By Anne Spry Rush
Within the first half the 20 th century Britishness used to be a vital part of the tradition that pervaded lifestyles within the colonial Caribbean. Caribbean peoples have been inspired to spot with social buildings and cultural values touted as intrinsically British. Many middle-class West Indians of color duly followed Britishness as a part of their very own id. but, as Anne Spry Rush explains in Bonds of Empire, whilst they re-fashioned themselves, West Indians recast Britishness of their personal snapshot, basing it on hierarchical rules of respectability that have been typically British, but additionally on extra smooth expectancies of racial and geographical inclusiveness. Britain grew to become the focal point of an imperial British id, an id which stood become independent from, and but in detail relating to, their powerful emotions for his or her tropical homelands.
Moving from the heights of empire in 1900 to the independence period of the Nineteen Sixties, Rush argues that middle-class West Indians used their figuring out of Britishness first to set up a spot for themselves within the British imperial international, after which to barter the demanding situations of decolonization. via a spotlight on schooling, voluntary association, the demanding situations of struggle, radio broadcasting, and British royalty, she explores how this approach labored within the day-by-day lives of West Indians in either the Caribbean and the British Isles. Bonds of Empire therefore strains West Indians' participation in a posh technique of cultural transition as they manipulated Britishness and their courting to it not just as colonial peoples but additionally as Britons.
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Extra resources for Bonds of Empire: West Indians and Britishness from Victoria to Decolonization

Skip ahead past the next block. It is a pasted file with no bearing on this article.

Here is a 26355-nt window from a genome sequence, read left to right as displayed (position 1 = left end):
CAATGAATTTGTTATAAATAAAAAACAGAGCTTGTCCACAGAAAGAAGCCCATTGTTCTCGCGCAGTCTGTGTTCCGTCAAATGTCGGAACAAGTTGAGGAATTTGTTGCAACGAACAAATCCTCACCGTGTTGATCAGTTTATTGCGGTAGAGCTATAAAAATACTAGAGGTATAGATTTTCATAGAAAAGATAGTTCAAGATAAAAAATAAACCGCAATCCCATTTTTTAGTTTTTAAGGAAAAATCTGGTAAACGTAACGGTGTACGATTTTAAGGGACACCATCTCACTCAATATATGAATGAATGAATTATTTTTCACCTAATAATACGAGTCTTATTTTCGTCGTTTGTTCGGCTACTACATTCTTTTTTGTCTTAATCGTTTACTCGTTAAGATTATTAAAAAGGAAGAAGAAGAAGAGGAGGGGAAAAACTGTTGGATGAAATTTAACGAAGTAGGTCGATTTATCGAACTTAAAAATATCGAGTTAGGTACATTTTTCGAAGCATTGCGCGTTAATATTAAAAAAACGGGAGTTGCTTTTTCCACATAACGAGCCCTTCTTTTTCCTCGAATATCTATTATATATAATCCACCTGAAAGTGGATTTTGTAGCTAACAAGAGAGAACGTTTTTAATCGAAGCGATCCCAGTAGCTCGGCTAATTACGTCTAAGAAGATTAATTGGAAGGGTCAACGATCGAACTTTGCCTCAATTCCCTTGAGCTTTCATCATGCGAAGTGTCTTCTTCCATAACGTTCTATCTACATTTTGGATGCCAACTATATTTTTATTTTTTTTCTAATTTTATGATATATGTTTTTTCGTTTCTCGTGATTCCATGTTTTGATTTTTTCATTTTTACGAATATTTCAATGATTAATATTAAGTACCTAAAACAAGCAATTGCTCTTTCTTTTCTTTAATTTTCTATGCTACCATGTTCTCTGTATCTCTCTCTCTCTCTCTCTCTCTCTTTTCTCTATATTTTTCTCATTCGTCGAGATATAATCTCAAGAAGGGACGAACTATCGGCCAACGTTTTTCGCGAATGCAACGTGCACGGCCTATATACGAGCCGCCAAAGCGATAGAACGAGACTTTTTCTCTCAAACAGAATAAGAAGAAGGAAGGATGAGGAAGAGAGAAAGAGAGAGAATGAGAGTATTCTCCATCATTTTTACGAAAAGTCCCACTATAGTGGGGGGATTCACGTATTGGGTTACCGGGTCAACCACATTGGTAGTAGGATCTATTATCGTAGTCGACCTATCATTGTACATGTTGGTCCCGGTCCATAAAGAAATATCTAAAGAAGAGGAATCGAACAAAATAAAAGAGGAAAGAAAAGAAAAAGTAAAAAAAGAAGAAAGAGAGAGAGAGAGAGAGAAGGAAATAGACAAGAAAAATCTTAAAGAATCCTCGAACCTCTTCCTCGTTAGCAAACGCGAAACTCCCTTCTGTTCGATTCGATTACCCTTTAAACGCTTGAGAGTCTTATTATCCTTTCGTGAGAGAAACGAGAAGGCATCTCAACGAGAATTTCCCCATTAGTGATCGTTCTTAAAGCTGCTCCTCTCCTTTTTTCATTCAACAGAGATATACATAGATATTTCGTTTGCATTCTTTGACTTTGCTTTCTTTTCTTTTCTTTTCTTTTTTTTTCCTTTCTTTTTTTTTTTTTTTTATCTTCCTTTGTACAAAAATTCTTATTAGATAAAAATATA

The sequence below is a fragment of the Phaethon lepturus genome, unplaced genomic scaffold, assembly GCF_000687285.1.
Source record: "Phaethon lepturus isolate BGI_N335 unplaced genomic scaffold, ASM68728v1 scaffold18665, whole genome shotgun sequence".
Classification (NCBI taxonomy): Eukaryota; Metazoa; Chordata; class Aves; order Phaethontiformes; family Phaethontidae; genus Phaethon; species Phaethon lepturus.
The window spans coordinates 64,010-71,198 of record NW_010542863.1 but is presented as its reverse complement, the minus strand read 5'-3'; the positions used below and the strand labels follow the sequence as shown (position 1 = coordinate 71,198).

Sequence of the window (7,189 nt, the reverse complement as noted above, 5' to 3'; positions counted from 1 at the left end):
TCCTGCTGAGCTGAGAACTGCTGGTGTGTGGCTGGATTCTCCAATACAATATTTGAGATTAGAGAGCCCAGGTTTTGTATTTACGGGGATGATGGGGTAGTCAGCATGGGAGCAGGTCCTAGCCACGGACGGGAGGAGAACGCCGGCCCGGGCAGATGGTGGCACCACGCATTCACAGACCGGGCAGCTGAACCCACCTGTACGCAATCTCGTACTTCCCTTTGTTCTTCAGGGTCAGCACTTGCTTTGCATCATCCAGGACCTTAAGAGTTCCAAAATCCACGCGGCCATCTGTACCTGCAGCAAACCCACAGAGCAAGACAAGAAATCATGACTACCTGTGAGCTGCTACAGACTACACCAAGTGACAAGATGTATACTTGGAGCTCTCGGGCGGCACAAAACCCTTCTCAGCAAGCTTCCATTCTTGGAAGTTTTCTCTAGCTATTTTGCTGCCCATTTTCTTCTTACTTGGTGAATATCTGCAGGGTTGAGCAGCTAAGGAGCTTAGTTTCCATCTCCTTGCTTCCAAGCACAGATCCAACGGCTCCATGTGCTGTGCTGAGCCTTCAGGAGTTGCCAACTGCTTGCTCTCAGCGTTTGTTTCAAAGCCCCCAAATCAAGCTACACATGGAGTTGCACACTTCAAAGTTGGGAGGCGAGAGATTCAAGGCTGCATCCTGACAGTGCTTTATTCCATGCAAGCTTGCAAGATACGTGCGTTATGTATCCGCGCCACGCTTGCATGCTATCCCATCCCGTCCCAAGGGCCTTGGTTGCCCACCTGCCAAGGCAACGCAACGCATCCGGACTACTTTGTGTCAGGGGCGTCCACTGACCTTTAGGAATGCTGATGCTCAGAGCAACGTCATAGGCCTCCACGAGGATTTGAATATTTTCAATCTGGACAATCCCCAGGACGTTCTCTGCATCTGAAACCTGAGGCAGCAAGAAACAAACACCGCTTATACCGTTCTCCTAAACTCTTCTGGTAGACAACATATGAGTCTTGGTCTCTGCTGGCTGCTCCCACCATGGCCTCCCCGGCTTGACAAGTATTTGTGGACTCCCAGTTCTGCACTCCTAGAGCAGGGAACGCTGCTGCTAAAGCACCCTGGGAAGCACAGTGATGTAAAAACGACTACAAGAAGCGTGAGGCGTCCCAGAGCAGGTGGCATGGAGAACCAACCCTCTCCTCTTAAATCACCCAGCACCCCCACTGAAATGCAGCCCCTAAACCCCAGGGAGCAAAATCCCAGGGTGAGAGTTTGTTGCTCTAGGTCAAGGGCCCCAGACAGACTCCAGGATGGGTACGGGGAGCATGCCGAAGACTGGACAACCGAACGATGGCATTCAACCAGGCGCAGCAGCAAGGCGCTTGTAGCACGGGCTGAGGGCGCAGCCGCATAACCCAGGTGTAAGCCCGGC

Even with these efforts, searches were often less than fruitful, as the salaries and beneﬁts that even the best West Indian schools could offer were seldom comparable to those available in Britain. 35 Such circumstances dictated that most expatriate Britons hired to teach were already living in the region. Some had teaching experience, but many did not, and most had neither university nor teacher training. As a favor to local colonial ofﬁcials the spouses of civil servants were often hired to ﬁll such positions.
14 Campbell, Young Colonials, 65–6; Bridget Brereton, Race Relations in Colonial Trinidad 1870–1900 (Cambridge: Cambridge University Press, 1979); Miller ‘Church, State and Secondary Education in Jamaica’, 110. 15 Anna Mahase, My Mother’s Daughter: The Autobiography of Anna Mahase Snr. 1899–1978 with the Autobiography of Kenneth E. Mahase Snr. 1893–1955 Appended (Claxton Bay, Trinidad: Royards Publishing, 1992), 21, 38. 16 Photographs from schools across the Caribbean illustrate this shift. Antigua Grammar School, One Hundred Years of Service to Antigua 1884–1984 (Archives Committee with Mr Olva Flax, 1984–88); Laurence C.
The paper’s ﬁrst black managing editor was the ﬁercely independent Theodore Sealey (he had worked at the paper since 1928) who took over the position from deCordova in 1948; he was ofﬁcially appointed in 1951, retiring in 1974. Linda D. , The Story of the Gleaner: Memoirs and Reminiscences (Kingston, Jamaica: Gleaner Company, 2000). 44 Anthony S. Johnson, ‘A Concise History of K. ’; T. R. Rowell, Assistant to the Colonial Ofﬁce Education Advisor, to J. Angus Gillian of the British Council, London, Letter, 11 August 1943 (CO 1045/152); Daily Gleaner, 9 November 1953, 10.
Bonds of Empire: West Indians and Britishness from Victoria to Decolonization by Anne Spry Rush